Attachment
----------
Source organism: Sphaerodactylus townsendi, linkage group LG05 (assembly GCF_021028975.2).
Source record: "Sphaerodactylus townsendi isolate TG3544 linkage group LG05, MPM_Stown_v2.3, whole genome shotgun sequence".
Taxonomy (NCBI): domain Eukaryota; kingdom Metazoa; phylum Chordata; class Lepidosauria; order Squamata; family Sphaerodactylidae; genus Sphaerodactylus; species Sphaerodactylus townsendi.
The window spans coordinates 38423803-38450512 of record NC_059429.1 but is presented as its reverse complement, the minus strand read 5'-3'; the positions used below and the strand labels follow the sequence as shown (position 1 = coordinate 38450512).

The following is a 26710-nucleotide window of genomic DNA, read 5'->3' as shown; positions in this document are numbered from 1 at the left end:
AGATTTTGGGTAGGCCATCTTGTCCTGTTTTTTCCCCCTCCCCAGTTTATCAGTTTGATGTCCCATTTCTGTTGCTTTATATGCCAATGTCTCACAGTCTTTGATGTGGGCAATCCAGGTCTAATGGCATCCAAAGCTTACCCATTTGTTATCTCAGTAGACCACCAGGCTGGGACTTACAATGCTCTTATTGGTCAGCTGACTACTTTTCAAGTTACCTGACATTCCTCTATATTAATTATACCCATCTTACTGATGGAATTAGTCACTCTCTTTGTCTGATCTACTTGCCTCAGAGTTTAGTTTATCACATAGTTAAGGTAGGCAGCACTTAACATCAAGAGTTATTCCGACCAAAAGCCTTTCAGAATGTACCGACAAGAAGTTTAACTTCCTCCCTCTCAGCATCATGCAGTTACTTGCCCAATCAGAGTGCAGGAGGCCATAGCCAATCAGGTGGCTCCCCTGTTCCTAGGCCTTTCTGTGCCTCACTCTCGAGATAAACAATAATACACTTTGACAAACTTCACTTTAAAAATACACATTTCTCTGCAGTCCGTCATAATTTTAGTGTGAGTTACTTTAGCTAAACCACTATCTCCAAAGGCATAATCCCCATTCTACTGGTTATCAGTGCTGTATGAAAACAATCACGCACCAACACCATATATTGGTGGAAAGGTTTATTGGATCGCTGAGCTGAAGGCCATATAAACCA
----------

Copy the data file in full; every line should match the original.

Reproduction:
Source organism: Sphaerodactylus townsendi, linkage group LG05 (assembly GCF_021028975.2).
Source record: "Sphaerodactylus townsendi isolate TG3544 linkage group LG05, MPM_Stown_v2.3, whole genome shotgun sequence".
Taxonomy (NCBI): domain Eukaryota; kingdom Metazoa; phylum Chordata; class Lepidosauria; order Squamata; family Sphaerodactylidae; genus Sphaerodactylus; species Sphaerodactylus townsendi.
The window spans coordinates 38423803-38450512 of record NC_059429.1 but is presented as its reverse complement, the minus strand read 5'-3'; the positions used below and the strand labels follow the sequence as shown (position 1 = coordinate 38450512).

The following is a 26710-nucleotide window of genomic DNA, read 5'->3' as shown; positions in this document are numbered from 1 at the left end:
AGATTTTGGGTAGGCCATCTTGTCCTGTTTTTTCCCCCTCCCCAGTTTATCAGTTTGATGTCCCATTTCTGTTGCTTTATATGCCAATGTCTCACAGTCTTTGATGTGGGCAATCCAGGTCTAATGGCATCCAAAGCTTACCCATTTGTTATCTCAGTAGACCACCAGGCTGGGACTTACAATGCTCTTATTGGTCAGCTGACTACTTTTCAAGTTACCTGACATTCCTCTATATTAATTATACCCATCTTACTGATGGAATTAGTCACTCTCTTTGTCTGATCTACTTGCCTCAGAGTTTAGTTTATCACATAGTTAAGGTAGGCAGCACTTAACATCAAGAGTTATTCCGACCAAAAGCCTTTCAGAATGTACCGACAAGAAGTTTAACTTCCTCCCTCTCAGCATCATGCAGTTACTTGCCCAATCAGAGTGCAGGAGGCCATAGCCAATCAGGTGGCTCCCCTGTTCCTAGGCCTTTCTGTGCCTCACTCTCGAGATAAACAATAATACACTTTGACAAACTTCACTTTAAAAATACACATTTCTCTGCAGTCCGTCATAATTTTAGTGTGAGTTACTTTAGCTAAACCACTATCTCCAAAGGCATAATCCCCATTCTACTGGTTATCAGTGCTGTATGAAAACAATCACGCACCAACACCATATATTGGTGGAAAGGTTTATTGGATCGCTGAGCTGAAGGCCATATAAACCA